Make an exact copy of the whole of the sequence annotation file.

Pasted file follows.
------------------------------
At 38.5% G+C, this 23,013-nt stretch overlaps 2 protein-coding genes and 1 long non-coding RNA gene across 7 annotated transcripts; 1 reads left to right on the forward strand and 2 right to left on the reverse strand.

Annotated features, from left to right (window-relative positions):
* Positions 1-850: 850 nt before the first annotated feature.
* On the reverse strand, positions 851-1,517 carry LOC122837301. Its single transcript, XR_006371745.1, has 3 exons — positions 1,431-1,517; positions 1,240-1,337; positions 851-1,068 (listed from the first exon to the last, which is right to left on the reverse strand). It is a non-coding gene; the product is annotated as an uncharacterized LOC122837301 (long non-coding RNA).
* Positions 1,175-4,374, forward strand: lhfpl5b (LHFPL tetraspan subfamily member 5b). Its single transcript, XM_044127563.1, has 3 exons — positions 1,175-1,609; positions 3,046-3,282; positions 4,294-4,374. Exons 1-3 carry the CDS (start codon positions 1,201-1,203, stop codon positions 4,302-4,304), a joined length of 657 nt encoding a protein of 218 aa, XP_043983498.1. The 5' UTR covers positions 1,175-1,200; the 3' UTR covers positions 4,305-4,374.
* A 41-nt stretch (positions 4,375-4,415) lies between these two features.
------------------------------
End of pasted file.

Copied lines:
At 38.5% G+C, this 23,013-nt stretch overlaps 2 protein-coding genes and 1 long non-coding RNA gene across 7 annotated transcripts; 1 reads left to right on the forward strand and 2 right to left on the reverse strand.

Annotated features, from left to right (window-relative positions):
* Positions 1-850: 850 nt before the first annotated feature.
* On the reverse strand, positions 851-1,517 carry LOC122837301. Its single transcript, XR_006371745.1, has 3 exons — positions 1,431-1,517; positions 1,240-1,337; positions 851-1,068 (listed from the first exon to the last, which is right to left on the reverse strand). It is a non-coding gene; the product is annotated as an uncharacterized LOC122837301 (long non-coding RNA).
* Positions 1,175-4,374, forward strand: lhfpl5b (LHFPL tetraspan subfamily member 5b). Its single transcript, XM_044127563.1, has 3 exons — positions 1,175-1,609; positions 3,046-3,282; positions 4,294-4,374. Exons 1-3 carry the CDS (start codon positions 1,201-1,203, stop codon positions 4,302-4,304), a joined length of 657 nt encoding a protein of 218 aa, XP_043983498.1. The 5' UTR covers positions 1,175-1,200; the 3' UTR covers positions 4,305-4,374.
* A 41-nt stretch (positions 4,375-4,415) lies between these two features.